The Rapidly Depleting Labour Pool:

A Deconstruction of Britain’s Construction Skills Crisis

The UK is currently facing one of the most damaging skills shortages it has ever seen. Simply put, there are not enough skilled craftspeople and laborers to carry out jobs across many different industries. Some of the most impactful causes for this crisis are an aging population, a return to economic growth and too few young people (16-25 year olds) taking ‘vocational’ career paths like BTECs and apprenticeships in favour of more ‘academic routes’ ie University degrees. A report published by DEMOS in 2015 found that parents and schools had an enormous impact on student’s career paths. Parents in particular did not perceive apprenticeships as valuable as academic qualifications. Some parents deemed apprenticeships ‘suitable for someone else’s children’, but not their own. The government has attempted to tackle this shortage with new legislation, namely the controversial Apprenticeship Levy proposed by Chancellor of the Exchequer Phillip Hammond. This legislation requires companies of a certain size to pay a levy on top their wages each year. This levy can be claimed back after training new apprentices. However, the system was heavily criticised: by the end of its first year, industry called for change. Reforms were suggested in the autumn budget by Hammond with the promise of ‘preparing the nation for the new economy’ of a post-Brexit Britain. Whether these reforms will make any impact is yet to be seen, but it is hard to see any resolution in the near future. Perhaps the UK should work towards alleviating the stigma attached to ‘alternative’ forms of education, such as apprenticeships, and begin seeing them as an equal to University qualifications.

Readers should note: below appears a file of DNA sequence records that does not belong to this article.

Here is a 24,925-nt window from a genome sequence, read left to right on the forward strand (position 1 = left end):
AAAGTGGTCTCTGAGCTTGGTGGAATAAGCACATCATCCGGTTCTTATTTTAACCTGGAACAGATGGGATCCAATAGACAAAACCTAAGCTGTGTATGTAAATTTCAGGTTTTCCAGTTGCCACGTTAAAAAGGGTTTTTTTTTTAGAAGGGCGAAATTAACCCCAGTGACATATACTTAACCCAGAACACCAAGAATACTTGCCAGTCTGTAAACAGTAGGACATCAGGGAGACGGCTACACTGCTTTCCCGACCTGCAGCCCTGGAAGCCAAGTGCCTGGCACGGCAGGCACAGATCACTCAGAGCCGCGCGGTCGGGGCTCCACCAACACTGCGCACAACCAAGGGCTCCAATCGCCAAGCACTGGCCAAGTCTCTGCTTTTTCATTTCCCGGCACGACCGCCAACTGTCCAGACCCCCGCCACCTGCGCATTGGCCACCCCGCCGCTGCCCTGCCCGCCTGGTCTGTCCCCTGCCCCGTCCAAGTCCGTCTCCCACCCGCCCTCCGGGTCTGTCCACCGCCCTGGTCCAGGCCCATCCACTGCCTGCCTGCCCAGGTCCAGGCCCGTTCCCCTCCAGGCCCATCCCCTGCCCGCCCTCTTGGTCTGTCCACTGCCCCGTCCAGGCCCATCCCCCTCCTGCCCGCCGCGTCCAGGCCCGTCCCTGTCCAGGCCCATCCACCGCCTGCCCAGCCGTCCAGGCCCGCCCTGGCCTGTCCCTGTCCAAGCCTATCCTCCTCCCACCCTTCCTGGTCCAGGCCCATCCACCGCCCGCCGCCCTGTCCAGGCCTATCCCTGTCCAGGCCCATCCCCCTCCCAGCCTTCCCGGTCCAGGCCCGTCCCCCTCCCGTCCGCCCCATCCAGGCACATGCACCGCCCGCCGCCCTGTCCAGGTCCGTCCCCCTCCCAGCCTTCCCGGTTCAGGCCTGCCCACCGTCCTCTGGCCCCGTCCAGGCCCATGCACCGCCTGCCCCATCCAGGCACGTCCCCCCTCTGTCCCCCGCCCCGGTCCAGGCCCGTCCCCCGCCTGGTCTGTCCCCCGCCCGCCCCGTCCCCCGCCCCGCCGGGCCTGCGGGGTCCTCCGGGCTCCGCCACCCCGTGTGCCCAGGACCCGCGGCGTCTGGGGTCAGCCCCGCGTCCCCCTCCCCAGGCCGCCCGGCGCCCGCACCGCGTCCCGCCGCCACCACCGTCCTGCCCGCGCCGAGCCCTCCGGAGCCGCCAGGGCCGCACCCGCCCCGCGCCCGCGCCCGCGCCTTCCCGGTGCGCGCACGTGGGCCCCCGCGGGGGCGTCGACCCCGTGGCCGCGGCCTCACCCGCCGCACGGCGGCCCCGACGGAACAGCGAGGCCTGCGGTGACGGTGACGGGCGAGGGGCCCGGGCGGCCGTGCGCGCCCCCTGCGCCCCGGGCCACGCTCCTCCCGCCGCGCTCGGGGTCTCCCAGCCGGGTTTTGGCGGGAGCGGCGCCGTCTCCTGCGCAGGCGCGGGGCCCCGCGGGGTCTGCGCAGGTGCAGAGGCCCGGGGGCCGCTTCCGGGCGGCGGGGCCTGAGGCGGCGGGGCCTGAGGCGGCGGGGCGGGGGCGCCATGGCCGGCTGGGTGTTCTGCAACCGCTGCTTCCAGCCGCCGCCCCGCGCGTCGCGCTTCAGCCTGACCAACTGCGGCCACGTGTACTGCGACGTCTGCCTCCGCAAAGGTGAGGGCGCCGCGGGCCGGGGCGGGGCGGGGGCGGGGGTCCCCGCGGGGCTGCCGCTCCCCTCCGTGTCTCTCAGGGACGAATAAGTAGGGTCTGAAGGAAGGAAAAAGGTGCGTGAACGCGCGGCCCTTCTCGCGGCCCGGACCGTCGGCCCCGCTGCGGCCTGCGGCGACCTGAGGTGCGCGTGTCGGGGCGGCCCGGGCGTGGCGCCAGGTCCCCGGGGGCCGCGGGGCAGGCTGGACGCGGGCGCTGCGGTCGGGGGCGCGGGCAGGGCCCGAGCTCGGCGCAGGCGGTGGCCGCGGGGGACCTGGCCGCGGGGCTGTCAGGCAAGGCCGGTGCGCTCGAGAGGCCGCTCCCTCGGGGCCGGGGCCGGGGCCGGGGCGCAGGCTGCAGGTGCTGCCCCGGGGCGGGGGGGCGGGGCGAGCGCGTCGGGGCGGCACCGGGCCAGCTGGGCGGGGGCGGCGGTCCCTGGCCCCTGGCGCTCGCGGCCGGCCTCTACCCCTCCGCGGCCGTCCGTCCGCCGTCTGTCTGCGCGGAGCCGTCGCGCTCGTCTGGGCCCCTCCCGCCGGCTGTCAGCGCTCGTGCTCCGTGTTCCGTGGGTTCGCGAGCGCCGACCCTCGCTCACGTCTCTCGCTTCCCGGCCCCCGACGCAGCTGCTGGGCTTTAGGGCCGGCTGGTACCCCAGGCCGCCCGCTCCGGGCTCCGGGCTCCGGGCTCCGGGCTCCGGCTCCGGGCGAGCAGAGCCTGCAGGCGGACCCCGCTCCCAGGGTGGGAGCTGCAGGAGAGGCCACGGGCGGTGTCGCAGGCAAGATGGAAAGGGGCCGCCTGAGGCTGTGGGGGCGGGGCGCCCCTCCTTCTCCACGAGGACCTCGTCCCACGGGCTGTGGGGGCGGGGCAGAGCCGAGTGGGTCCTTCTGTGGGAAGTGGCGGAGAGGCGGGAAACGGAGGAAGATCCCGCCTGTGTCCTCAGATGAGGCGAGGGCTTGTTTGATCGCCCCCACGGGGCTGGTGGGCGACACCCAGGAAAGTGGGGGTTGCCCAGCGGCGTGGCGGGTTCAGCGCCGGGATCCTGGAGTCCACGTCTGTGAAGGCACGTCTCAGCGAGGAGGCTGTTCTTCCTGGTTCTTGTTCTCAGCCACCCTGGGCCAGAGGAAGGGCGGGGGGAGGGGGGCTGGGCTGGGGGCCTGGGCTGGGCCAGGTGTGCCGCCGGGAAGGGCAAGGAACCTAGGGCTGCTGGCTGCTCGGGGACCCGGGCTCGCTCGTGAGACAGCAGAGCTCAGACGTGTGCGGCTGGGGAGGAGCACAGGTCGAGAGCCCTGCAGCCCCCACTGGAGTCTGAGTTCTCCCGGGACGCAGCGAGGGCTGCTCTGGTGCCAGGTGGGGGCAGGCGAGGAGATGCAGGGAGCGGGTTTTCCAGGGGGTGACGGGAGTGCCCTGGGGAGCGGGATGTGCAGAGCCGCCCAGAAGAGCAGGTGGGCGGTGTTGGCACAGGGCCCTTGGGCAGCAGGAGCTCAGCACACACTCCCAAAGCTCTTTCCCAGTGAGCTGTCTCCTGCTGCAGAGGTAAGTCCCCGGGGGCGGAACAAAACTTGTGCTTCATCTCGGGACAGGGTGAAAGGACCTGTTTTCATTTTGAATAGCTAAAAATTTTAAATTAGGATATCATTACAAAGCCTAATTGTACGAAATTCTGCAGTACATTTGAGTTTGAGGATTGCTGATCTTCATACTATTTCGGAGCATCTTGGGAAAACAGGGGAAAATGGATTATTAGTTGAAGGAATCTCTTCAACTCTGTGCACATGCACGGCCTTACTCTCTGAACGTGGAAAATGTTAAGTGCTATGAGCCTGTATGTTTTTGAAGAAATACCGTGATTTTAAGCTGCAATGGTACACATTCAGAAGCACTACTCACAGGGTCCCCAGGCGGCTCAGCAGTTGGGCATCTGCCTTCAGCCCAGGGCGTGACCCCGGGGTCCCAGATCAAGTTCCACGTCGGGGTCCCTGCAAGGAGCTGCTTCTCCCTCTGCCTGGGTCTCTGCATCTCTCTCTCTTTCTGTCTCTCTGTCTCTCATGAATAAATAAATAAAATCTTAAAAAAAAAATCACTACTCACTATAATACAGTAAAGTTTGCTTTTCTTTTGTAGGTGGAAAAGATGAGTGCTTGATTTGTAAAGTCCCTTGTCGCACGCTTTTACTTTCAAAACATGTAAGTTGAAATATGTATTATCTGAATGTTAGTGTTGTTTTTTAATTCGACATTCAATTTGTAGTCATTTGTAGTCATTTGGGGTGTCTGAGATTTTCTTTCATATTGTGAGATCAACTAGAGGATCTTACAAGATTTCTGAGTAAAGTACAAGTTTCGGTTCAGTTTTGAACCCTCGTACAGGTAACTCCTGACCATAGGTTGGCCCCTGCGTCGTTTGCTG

The question remains: what impact is the skills shortage having on the architecture and construction industry? Without skilled workers to carry out jobs in the construction industry, buildings will not be built. This then has a knock-on effect on other problems the UK faces such as the housing crisis. In Kate Barker’s Review of the Housing Supply (2004) she states that 240,000 homes need to be built every year to meet the housing demands, whereas only 189,650 were built in a 12-month period from September 2015; which is an 11% rise from the year prior but still not meeting target set more than 10 years ago. To meet this 240,000-home target, a report has suggested that 434,000 new laborers will be required between 2010-2020 to offset the number of skilled personnel retiring from industry. Where in the year 2015-2016 only 24,899 people started a construction relevant apprenticeship. Taking Brexit into consideration, which could see many skilled workers leaving or not returning to the UK there seems to be no end in sight. Needless to say, the coming years will be difficult for the architecture and construction industries, but could generous and thoughtful architecture provide some relief to the skills shortage? How will this issue evolve over the coming months?